Establishing and maintaining a relationship can be challenging for a number of different reasons. However, when you add the challenges of remaining abstinent from drug or alcohol abuse relationship issues can become further complicated. Once the decision has been made to engage in a sober living lifestyle, those that are now in recovery have opened up a world of opportunity and possibility for themselves. Opportunities include the option to rebuild one’s life, mending formally fragmented relationships, overall getting back what was once perceived as lost.
Social, familial, and romantic relationships can be a great source of happiness in sobriety, but they can also be a source of great pain. Pain can exist and become exacerbated when friends, family members, or romantic partners continued to punish those in recovery for behaviors conducted in the past, behaviors that were engaged in while compromised by drugs and alcohol. By repeatedly being punished for things done in the past it can create feelings of anger, depression, and resentment as there is a feeling of never being able to escape one’s past, unable to grow and mature. Those in recovery must get to know themselves all over again, i.e., why he or she began using and subsequently abusing drugs or alcohol in the first place, what feelings were they attempting to medicate, what they are trying to escape, etc.
One of the worst and most dangerous things that an individual can do in early recovery is jump headfirst into romance. Jumping headfirst into a romantic relationship can prevent thorough exploration of self and the reasons he or she is seeking sobriety. Individuals seeking recovery are strongly advised to remain focused on themselves until they become strong in their sobriety. Once they are settled in their new life, they can then begin to consider sharing it with somebody else. Those in recommended are encouraged to refrain from initiating or trying to establish a romantic relationship within the first year of their recovery. One of the primary reasons for avoiding a relationship within the first year of recovery include the need and importance of getting one’s priorities in order, which is sobriety.
Once the abuse of drugs or alcohol has ceased the abuser typically experiences an emotional roller coaster, feeling most of the feeling they had avoided during their use. The last thing that an individual will want to do is add additional stressors to their life which can compromise their recovery process. Those in early recovery that rush into a romantic relationship tend to make terrible choices, i.e., mate selection, resolving conflict in the relationship, have communication issues, or maybe attempting to substitute a romantic relationship with that of drugs or alcohol.
Here are 6 signs you are focusing more on your relationship than your recovery:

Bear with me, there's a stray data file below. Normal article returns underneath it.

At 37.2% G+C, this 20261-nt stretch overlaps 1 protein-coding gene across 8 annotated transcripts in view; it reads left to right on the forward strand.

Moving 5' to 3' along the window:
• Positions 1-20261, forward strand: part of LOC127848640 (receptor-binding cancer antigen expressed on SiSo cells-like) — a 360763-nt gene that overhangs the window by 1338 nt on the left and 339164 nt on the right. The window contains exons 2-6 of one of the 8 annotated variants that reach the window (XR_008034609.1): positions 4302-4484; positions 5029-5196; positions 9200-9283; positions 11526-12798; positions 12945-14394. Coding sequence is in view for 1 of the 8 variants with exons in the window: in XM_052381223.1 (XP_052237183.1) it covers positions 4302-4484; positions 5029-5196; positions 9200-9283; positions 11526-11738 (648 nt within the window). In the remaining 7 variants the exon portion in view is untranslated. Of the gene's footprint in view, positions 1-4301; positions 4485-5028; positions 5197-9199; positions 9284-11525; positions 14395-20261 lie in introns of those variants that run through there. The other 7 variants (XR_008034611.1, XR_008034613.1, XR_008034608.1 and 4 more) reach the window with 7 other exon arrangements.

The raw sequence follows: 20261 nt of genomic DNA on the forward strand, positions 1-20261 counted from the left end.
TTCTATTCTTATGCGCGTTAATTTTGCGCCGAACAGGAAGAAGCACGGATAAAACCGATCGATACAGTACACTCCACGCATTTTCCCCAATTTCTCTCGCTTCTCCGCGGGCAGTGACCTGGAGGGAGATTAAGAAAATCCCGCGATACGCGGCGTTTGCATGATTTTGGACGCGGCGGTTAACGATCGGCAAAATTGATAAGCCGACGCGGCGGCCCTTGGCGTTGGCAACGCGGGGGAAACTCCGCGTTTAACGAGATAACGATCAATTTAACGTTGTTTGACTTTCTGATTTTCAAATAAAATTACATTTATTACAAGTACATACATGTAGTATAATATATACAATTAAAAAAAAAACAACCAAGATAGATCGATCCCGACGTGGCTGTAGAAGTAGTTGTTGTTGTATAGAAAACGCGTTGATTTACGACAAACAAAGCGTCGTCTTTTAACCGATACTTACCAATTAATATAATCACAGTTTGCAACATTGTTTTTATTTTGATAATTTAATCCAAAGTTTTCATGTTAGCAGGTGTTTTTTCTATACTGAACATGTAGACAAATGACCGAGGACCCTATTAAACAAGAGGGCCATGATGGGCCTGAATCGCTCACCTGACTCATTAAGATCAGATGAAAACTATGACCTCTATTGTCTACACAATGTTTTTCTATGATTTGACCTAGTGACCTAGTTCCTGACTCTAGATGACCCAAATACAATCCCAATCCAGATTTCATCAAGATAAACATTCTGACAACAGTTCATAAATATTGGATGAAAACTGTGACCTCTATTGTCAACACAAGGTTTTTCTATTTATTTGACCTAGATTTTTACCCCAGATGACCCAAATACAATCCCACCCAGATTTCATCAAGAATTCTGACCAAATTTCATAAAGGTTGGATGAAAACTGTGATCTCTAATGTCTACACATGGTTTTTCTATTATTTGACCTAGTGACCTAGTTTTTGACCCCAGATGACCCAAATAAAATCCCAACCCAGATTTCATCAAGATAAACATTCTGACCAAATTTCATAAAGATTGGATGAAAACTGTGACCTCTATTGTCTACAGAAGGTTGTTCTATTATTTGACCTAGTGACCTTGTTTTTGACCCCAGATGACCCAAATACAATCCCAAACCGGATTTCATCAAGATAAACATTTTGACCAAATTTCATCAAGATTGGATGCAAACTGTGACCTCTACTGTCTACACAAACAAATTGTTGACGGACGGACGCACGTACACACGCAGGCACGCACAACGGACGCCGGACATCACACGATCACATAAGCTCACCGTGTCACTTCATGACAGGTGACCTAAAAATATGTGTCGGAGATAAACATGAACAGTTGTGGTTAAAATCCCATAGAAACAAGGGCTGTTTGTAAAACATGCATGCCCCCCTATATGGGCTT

- You jump into a new relationship almost immediately after you decide to become sober
- You stop doing what you need to do to stay sober, i.e., stop attending meetings, stop attending therapy, avoiding sober support system, etc.
- You start romanticizing the times when you were abusing drugs or alcohol, i.e., painting them out to be enjoyable times in your life rather than focusing on what you have lost because of the abuse.
- Whenever a conflict emerges in the relationship you begin to consider reverting to alcohol or drugs use as a way of escaping.
- Your romantic relationship becomes your primary concern rather than your sobriety.
- You begin seeking out old friends from your substance-abusing days.
Liam & Danielle
Liam & Danielle have been in a dating relationship for 3 months. Liam was fully transparent with Danielle, informing her of his lengthy past with cocaine addiction. Liam has used and abused cocaine for more than 3 years, finally making a decision to get sober after a near fatal use that led to his hospitalization. Liam has been clean and sober for 4 months, i.e., attending meetings, receiving individual therapy to address the underlying issues leading to and maintaining his addiction, and regular maintaining regular contact with his sponsor.
Liam met Danielle 1 month after he became clean, quickly starting a relationship with her. The first month after meeting Danielle, Liam was committed to the recovery process, attending all groups and meetings. However, for the last month and a half he has been inconsistent with his group attendance, frequently cancels his therapy sessions, and avoids calls from his sponsor.
Did Liam jump into a relationship with Danielle too soon? If he remains in this romantic relationship is it likely that Liam will revert to familiar behaviors, i.e., drug use and abuse?